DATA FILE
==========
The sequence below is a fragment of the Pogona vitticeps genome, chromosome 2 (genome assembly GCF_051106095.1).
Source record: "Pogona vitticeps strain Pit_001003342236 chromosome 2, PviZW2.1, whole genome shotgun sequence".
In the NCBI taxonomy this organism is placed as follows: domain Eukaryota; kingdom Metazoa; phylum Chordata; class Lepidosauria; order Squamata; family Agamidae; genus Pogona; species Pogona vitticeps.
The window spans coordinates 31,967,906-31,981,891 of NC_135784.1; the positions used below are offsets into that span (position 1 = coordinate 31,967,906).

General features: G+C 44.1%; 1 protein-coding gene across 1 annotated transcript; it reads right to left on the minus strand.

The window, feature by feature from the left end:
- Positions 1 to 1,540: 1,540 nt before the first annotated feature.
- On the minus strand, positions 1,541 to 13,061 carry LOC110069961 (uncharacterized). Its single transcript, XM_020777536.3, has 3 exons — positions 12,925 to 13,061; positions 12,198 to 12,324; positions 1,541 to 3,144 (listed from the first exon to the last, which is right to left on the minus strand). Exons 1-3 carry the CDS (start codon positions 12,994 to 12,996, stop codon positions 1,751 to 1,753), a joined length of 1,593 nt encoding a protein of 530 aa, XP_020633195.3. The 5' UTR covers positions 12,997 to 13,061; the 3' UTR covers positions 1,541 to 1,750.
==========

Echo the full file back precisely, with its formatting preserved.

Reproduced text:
The sequence below is a fragment of the Pogona vitticeps genome, chromosome 2 (genome assembly GCF_051106095.1).
Source record: "Pogona vitticeps strain Pit_001003342236 chromosome 2, PviZW2.1, whole genome shotgun sequence".
In the NCBI taxonomy this organism is placed as follows: domain Eukaryota; kingdom Metazoa; phylum Chordata; class Lepidosauria; order Squamata; family Agamidae; genus Pogona; species Pogona vitticeps.
The window spans coordinates 31,967,906-31,981,891 of NC_135784.1; the positions used below are offsets into that span (position 1 = coordinate 31,967,906).

General features: G+C 44.1%; 1 protein-coding gene across 1 annotated transcript; it reads right to left on the minus strand.

The window, feature by feature from the left end:
- Positions 1 to 1,540: 1,540 nt before the first annotated feature.
- On the minus strand, positions 1,541 to 13,061 carry LOC110069961 (uncharacterized). Its single transcript, XM_020777536.3, has 3 exons — positions 12,925 to 13,061; positions 12,198 to 12,324; positions 1,541 to 3,144 (listed from the first exon to the last, which is right to left on the minus strand). Exons 1-3 carry the CDS (start codon positions 12,994 to 12,996, stop codon positions 1,751 to 1,753), a joined length of 1,593 nt encoding a protein of 530 aa, XP_020633195.3. The 5' UTR covers positions 12,997 to 13,061; the 3' UTR covers positions 1,541 to 1,750.